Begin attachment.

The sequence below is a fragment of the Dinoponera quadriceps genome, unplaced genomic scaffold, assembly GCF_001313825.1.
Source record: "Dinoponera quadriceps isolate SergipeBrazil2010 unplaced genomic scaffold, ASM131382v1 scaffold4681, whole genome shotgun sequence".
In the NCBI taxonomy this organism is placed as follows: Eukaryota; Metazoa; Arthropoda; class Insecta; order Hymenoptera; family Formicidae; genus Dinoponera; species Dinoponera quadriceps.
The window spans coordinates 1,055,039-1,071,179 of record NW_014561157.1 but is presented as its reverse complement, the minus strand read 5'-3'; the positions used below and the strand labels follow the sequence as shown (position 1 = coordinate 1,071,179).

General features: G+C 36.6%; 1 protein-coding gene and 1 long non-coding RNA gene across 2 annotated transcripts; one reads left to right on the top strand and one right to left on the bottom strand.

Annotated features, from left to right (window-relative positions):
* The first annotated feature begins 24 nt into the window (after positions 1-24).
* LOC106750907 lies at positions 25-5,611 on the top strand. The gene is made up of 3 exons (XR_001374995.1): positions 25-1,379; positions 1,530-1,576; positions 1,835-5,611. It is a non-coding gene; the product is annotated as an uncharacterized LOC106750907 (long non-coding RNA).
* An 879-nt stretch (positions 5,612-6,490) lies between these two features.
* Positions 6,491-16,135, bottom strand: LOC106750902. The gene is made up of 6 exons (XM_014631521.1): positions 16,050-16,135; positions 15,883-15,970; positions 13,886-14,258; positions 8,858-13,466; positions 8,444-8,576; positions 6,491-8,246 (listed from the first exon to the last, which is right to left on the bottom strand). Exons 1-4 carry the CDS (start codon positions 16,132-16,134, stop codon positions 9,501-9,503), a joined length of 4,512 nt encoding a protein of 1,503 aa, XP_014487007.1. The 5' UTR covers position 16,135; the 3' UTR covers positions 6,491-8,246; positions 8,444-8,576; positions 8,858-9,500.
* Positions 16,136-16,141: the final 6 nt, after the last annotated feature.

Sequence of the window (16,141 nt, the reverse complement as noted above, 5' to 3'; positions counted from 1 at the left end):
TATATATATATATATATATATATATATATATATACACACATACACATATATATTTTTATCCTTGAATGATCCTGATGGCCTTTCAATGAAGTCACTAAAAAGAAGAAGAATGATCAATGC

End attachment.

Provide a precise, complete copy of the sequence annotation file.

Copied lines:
The sequence below is a fragment of the Dinoponera quadriceps genome, unplaced genomic scaffold, assembly GCF_001313825.1.
Source record: "Dinoponera quadriceps isolate SergipeBrazil2010 unplaced genomic scaffold, ASM131382v1 scaffold4681, whole genome shotgun sequence".
In the NCBI taxonomy this organism is placed as follows: Eukaryota; Metazoa; Arthropoda; class Insecta; order Hymenoptera; family Formicidae; genus Dinoponera; species Dinoponera quadriceps.
The window spans coordinates 1,055,039-1,071,179 of record NW_014561157.1 but is presented as its reverse complement, the minus strand read 5'-3'; the positions used below and the strand labels follow the sequence as shown (position 1 = coordinate 1,071,179).

General features: G+C 36.6%; 1 protein-coding gene and 1 long non-coding RNA gene across 2 annotated transcripts; one reads left to right on the top strand and one right to left on the bottom strand.

Annotated features, from left to right (window-relative positions):
* The first annotated feature begins 24 nt into the window (after positions 1-24).
* LOC106750907 lies at positions 25-5,611 on the top strand. The gene is made up of 3 exons (XR_001374995.1): positions 25-1,379; positions 1,530-1,576; positions 1,835-5,611. It is a non-coding gene; the product is annotated as an uncharacterized LOC106750907 (long non-coding RNA).
* An 879-nt stretch (positions 5,612-6,490) lies between these two features.
* Positions 6,491-16,135, bottom strand: LOC106750902. The gene is made up of 6 exons (XM_014631521.1): positions 16,050-16,135; positions 15,883-15,970; positions 13,886-14,258; positions 8,858-13,466; positions 8,444-8,576; positions 6,491-8,246 (listed from the first exon to the last, which is right to left on the bottom strand). Exons 1-4 carry the CDS (start codon positions 16,132-16,134, stop codon positions 9,501-9,503), a joined length of 4,512 nt encoding a protein of 1,503 aa, XP_014487007.1. The 5' UTR covers position 16,135; the 3' UTR covers positions 6,491-8,246; positions 8,444-8,576; positions 8,858-9,500.
* Positions 16,136-16,141: the final 6 nt, after the last annotated feature.

Sequence of the window (16,141 nt, the reverse complement as noted above, 5' to 3'; positions counted from 1 at the left end):
TATATATATATATATATATATATATATATATATACACACATACACATATATATTTTTATCCTTGAATGATCCTGATGGCCTTTCAATGAAGTCACTAAAAAGAAGAAGAATGATCAATGC